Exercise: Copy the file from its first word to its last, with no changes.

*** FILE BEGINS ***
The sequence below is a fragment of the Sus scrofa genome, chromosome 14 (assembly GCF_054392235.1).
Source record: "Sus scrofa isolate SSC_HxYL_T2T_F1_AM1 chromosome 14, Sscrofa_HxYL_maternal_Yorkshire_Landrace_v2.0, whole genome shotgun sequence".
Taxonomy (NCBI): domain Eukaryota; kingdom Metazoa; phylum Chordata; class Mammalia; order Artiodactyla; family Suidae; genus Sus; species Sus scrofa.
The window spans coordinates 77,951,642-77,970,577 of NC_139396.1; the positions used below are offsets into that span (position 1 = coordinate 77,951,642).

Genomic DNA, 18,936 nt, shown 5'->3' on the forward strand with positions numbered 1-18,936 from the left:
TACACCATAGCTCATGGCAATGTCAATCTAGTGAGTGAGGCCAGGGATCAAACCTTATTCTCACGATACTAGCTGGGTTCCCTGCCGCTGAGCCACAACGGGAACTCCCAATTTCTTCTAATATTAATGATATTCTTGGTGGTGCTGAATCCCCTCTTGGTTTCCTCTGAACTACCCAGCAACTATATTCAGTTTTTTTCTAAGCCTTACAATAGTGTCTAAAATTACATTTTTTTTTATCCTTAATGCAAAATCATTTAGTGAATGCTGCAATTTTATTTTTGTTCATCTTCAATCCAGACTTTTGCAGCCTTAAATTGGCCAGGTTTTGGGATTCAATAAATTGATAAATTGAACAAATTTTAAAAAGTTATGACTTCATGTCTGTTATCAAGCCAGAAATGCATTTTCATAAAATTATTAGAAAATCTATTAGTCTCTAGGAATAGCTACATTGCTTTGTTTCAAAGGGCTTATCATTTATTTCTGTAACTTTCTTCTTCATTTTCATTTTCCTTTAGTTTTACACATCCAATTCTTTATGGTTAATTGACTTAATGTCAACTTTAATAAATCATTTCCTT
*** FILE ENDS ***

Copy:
The sequence below is a fragment of the Sus scrofa genome, chromosome 14 (assembly GCF_054392235.1).
Source record: "Sus scrofa isolate SSC_HxYL_T2T_F1_AM1 chromosome 14, Sscrofa_HxYL_maternal_Yorkshire_Landrace_v2.0, whole genome shotgun sequence".
Taxonomy (NCBI): domain Eukaryota; kingdom Metazoa; phylum Chordata; class Mammalia; order Artiodactyla; family Suidae; genus Sus; species Sus scrofa.
The window spans coordinates 77,951,642-77,970,577 of NC_139396.1; the positions used below are offsets into that span (position 1 = coordinate 77,951,642).

Genomic DNA, 18,936 nt, shown 5'->3' on the forward strand with positions numbered 1-18,936 from the left:
TACACCATAGCTCATGGCAATGTCAATCTAGTGAGTGAGGCCAGGGATCAAACCTTATTCTCACGATACTAGCTGGGTTCCCTGCCGCTGAGCCACAACGGGAACTCCCAATTTCTTCTAATATTAATGATATTCTTGGTGGTGCTGAATCCCCTCTTGGTTTCCTCTGAACTACCCAGCAACTATATTCAGTTTTTTTCTAAGCCTTACAATAGTGTCTAAAATTACATTTTTTTTTATCCTTAATGCAAAATCATTTAGTGAATGCTGCAATTTTATTTTTGTTCATCTTCAATCCAGACTTTTGCAGCCTTAAATTGGCCAGGTTTTGGGATTCAATAAATTGATAAATTGAACAAATTTTAAAAAGTTATGACTTCATGTCTGTTATCAAGCCAGAAATGCATTTTCATAAAATTATTAGAAAATCTATTAGTCTCTAGGAATAGCTACATTGCTTTGTTTCAAAGGGCTTATCATTTATTTCTGTAACTTTCTTCTTCATTTTCATTTTCCTTTAGTTTTACACATCCAATTCTTTATGGTTAATTGACTTAATGTCAACTTTAATAAATCATTTCCTT